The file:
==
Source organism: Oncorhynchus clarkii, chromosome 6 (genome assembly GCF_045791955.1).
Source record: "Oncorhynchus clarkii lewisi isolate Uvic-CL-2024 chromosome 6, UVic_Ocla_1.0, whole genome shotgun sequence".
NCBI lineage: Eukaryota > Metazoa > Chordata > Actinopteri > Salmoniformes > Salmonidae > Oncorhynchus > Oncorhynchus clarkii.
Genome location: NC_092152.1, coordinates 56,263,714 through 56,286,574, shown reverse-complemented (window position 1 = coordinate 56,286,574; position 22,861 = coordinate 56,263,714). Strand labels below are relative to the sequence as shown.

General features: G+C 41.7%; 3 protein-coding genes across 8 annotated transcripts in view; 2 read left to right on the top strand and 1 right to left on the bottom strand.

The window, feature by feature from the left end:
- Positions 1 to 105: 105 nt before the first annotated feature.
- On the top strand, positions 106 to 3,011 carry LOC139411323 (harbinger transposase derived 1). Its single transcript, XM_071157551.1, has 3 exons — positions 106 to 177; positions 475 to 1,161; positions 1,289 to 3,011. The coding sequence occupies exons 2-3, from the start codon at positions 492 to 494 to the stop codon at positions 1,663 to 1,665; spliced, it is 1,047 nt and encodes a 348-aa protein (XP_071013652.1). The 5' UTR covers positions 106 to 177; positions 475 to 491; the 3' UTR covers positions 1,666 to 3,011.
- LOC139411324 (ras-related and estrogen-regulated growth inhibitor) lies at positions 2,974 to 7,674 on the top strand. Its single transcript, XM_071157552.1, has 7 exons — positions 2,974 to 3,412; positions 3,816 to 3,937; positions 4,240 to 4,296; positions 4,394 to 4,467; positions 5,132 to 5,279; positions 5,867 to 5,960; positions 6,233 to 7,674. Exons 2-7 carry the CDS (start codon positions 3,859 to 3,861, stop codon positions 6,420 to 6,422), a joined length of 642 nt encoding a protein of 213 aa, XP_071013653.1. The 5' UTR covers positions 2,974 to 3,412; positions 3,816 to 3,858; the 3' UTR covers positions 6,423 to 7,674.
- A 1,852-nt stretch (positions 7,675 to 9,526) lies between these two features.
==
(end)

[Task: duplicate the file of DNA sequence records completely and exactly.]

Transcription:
Source organism: Oncorhynchus clarkii, chromosome 6 (genome assembly GCF_045791955.1).
Source record: "Oncorhynchus clarkii lewisi isolate Uvic-CL-2024 chromosome 6, UVic_Ocla_1.0, whole genome shotgun sequence".
NCBI lineage: Eukaryota > Metazoa > Chordata > Actinopteri > Salmoniformes > Salmonidae > Oncorhynchus > Oncorhynchus clarkii.
Genome location: NC_092152.1, coordinates 56,263,714 through 56,286,574, shown reverse-complemented (window position 1 = coordinate 56,286,574; position 22,861 = coordinate 56,263,714). Strand labels below are relative to the sequence as shown.

General features: G+C 41.7%; 3 protein-coding genes across 8 annotated transcripts in view; 2 read left to right on the top strand and 1 right to left on the bottom strand.

The window, feature by feature from the left end:
- Positions 1 to 105: 105 nt before the first annotated feature.
- On the top strand, positions 106 to 3,011 carry LOC139411323 (harbinger transposase derived 1). Its single transcript, XM_071157551.1, has 3 exons — positions 106 to 177; positions 475 to 1,161; positions 1,289 to 3,011. The coding sequence occupies exons 2-3, from the start codon at positions 492 to 494 to the stop codon at positions 1,663 to 1,665; spliced, it is 1,047 nt and encodes a 348-aa protein (XP_071013652.1). The 5' UTR covers positions 106 to 177; positions 475 to 491; the 3' UTR covers positions 1,666 to 3,011.
- LOC139411324 (ras-related and estrogen-regulated growth inhibitor) lies at positions 2,974 to 7,674 on the top strand. Its single transcript, XM_071157552.1, has 7 exons — positions 2,974 to 3,412; positions 3,816 to 3,937; positions 4,240 to 4,296; positions 4,394 to 4,467; positions 5,132 to 5,279; positions 5,867 to 5,960; positions 6,233 to 7,674. Exons 2-7 carry the CDS (start codon positions 3,859 to 3,861, stop codon positions 6,420 to 6,422), a joined length of 642 nt encoding a protein of 213 aa, XP_071013653.1. The 5' UTR covers positions 2,974 to 3,412; positions 3,816 to 3,858; the 3' UTR covers positions 6,423 to 7,674.
- A 1,852-nt stretch (positions 7,675 to 9,526) lies between these two features.